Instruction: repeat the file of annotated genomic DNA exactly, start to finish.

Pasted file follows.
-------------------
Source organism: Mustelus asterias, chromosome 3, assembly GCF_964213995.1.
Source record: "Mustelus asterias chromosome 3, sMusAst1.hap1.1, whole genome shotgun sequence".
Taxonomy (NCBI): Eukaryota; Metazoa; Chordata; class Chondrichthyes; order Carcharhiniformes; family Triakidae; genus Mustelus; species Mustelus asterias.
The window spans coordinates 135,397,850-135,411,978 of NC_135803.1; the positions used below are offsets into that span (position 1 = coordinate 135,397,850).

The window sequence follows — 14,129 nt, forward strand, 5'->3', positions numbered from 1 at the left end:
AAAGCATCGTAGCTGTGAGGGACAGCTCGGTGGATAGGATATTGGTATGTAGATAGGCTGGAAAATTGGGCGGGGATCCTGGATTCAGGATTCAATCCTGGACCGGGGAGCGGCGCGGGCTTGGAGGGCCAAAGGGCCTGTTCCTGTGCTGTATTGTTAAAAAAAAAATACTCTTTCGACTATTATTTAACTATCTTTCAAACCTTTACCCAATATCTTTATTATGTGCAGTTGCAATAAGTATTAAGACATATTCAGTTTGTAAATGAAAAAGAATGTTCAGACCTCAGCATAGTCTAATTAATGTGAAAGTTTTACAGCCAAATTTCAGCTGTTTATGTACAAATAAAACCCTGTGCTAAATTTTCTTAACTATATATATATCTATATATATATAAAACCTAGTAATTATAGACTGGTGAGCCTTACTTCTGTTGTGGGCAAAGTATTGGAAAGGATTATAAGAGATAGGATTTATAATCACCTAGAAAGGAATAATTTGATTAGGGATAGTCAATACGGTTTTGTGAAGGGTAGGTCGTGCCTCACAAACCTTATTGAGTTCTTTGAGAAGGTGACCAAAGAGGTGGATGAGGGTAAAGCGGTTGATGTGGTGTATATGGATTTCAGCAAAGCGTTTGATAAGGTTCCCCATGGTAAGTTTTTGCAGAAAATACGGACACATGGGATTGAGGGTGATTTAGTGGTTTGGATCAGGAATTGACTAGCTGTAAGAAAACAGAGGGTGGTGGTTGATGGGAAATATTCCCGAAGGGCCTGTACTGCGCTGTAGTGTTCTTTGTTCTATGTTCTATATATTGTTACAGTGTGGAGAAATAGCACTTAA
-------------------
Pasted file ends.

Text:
Source organism: Mustelus asterias, chromosome 3, assembly GCF_964213995.1.
Source record: "Mustelus asterias chromosome 3, sMusAst1.hap1.1, whole genome shotgun sequence".
Taxonomy (NCBI): Eukaryota; Metazoa; Chordata; class Chondrichthyes; order Carcharhiniformes; family Triakidae; genus Mustelus; species Mustelus asterias.
The window spans coordinates 135,397,850-135,411,978 of NC_135803.1; the positions used below are offsets into that span (position 1 = coordinate 135,397,850).

The window sequence follows — 14,129 nt, forward strand, 5'->3', positions numbered from 1 at the left end:
AAAGCATCGTAGCTGTGAGGGACAGCTCGGTGGATAGGATATTGGTATGTAGATAGGCTGGAAAATTGGGCGGGGATCCTGGATTCAGGATTCAATCCTGGACCGGGGAGCGGCGCGGGCTTGGAGGGCCAAAGGGCCTGTTCCTGTGCTGTATTGTTAAAAAAAAAATACTCTTTCGACTATTATTTAACTATCTTTCAAACCTTTACCCAATATCTTTATTATGTGCAGTTGCAATAAGTATTAAGACATATTCAGTTTGTAAATGAAAAAGAATGTTCAGACCTCAGCATAGTCTAATTAATGTGAAAGTTTTACAGCCAAATTTCAGCTGTTTATGTACAAATAAAACCCTGTGCTAAATTTTCTTAACTATATATATATCTATATATATATAAAACCTAGTAATTATAGACTGGTGAGCCTTACTTCTGTTGTGGGCAAAGTATTGGAAAGGATTATAAGAGATAGGATTTATAATCACCTAGAAAGGAATAATTTGATTAGGGATAGTCAATACGGTTTTGTGAAGGGTAGGTCGTGCCTCACAAACCTTATTGAGTTCTTTGAGAAGGTGACCAAAGAGGTGGATGAGGGTAAAGCGGTTGATGTGGTGTATATGGATTTCAGCAAAGCGTTTGATAAGGTTCCCCATGGTAAGTTTTTGCAGAAAATACGGACACATGGGATTGAGGGTGATTTAGTGGTTTGGATCAGGAATTGACTAGCTGTAAGAAAACAGAGGGTGGTGGTTGATGGGAAATATTCCCGAAGGGCCTGTACTGCGCTGTAGTGTTCTTTGTTCTATGTTCTATATATTGTTACAGTGTGGAGAAATAGCACTTAA